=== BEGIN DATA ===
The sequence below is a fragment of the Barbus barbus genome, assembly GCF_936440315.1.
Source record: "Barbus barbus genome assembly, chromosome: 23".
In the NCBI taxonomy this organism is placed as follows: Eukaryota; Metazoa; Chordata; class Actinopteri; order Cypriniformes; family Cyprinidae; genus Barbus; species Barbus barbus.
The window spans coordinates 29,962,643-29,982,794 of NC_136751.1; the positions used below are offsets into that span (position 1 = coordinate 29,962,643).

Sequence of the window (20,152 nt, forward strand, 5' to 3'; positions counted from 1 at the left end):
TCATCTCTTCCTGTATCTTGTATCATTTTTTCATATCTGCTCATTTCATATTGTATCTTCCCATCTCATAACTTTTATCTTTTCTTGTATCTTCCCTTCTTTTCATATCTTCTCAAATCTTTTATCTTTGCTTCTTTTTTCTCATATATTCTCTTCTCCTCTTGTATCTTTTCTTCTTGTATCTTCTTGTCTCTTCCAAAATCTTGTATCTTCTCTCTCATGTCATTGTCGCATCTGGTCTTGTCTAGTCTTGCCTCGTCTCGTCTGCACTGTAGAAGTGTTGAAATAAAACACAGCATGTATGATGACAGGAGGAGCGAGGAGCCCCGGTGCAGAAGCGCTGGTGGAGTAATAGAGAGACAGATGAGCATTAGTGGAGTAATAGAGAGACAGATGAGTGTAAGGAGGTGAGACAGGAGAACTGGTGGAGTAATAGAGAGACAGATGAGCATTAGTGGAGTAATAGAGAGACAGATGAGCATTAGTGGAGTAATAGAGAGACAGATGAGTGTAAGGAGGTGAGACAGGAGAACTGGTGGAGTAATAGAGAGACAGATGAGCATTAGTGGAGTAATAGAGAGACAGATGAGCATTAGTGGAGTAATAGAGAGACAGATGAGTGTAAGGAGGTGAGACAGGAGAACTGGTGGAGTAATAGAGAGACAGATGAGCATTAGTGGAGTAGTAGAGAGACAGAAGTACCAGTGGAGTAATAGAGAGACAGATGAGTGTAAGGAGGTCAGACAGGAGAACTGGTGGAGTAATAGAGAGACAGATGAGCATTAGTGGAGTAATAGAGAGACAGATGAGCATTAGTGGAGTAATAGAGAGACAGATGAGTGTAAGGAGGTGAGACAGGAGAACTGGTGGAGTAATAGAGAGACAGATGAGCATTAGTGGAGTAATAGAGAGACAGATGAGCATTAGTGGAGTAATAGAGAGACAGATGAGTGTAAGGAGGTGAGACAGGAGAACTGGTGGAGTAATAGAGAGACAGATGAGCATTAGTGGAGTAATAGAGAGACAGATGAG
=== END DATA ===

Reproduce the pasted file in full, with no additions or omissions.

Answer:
The sequence below is a fragment of the Barbus barbus genome, assembly GCF_936440315.1.
Source record: "Barbus barbus genome assembly, chromosome: 23".
In the NCBI taxonomy this organism is placed as follows: Eukaryota; Metazoa; Chordata; class Actinopteri; order Cypriniformes; family Cyprinidae; genus Barbus; species Barbus barbus.
The window spans coordinates 29,962,643-29,982,794 of NC_136751.1; the positions used below are offsets into that span (position 1 = coordinate 29,962,643).

Sequence of the window (20,152 nt, forward strand, 5' to 3'; positions counted from 1 at the left end):
TCATCTCTTCCTGTATCTTGTATCATTTTTTCATATCTGCTCATTTCATATTGTATCTTCCCATCTCATAACTTTTATCTTTTCTTGTATCTTCCCTTCTTTTCATATCTTCTCAAATCTTTTATCTTTGCTTCTTTTTTCTCATATATTCTCTTCTCCTCTTGTATCTTTTCTTCTTGTATCTTCTTGTCTCTTCCAAAATCTTGTATCTTCTCTCTCATGTCATTGTCGCATCTGGTCTTGTCTAGTCTTGCCTCGTCTCGTCTGCACTGTAGAAGTGTTGAAATAAAACACAGCATGTATGATGACAGGAGGAGCGAGGAGCCCCGGTGCAGAAGCGCTGGTGGAGTAATAGAGAGACAGATGAGCATTAGTGGAGTAATAGAGAGACAGATGAGTGTAAGGAGGTGAGACAGGAGAACTGGTGGAGTAATAGAGAGACAGATGAGCATTAGTGGAGTAATAGAGAGACAGATGAGCATTAGTGGAGTAATAGAGAGACAGATGAGTGTAAGGAGGTGAGACAGGAGAACTGGTGGAGTAATAGAGAGACAGATGAGCATTAGTGGAGTAATAGAGAGACAGATGAGCATTAGTGGAGTAATAGAGAGACAGATGAGTGTAAGGAGGTGAGACAGGAGAACTGGTGGAGTAATAGAGAGACAGATGAGCATTAGTGGAGTAGTAGAGAGACAGAAGTACCAGTGGAGTAATAGAGAGACAGATGAGTGTAAGGAGGTCAGACAGGAGAACTGGTGGAGTAATAGAGAGACAGATGAGCATTAGTGGAGTAATAGAGAGACAGATGAGCATTAGTGGAGTAATAGAGAGACAGATGAGTGTAAGGAGGTGAGACAGGAGAACTGGTGGAGTAATAGAGAGACAGATGAGCATTAGTGGAGTAATAGAGAGACAGATGAGCATTAGTGGAGTAATAGAGAGACAGATGAGTGTAAGGAGGTGAGACAGGAGAACTGGTGGAGTAATAGAGAGACAGATGAGCATTAGTGGAGTAATAGAGAGACAGATGAG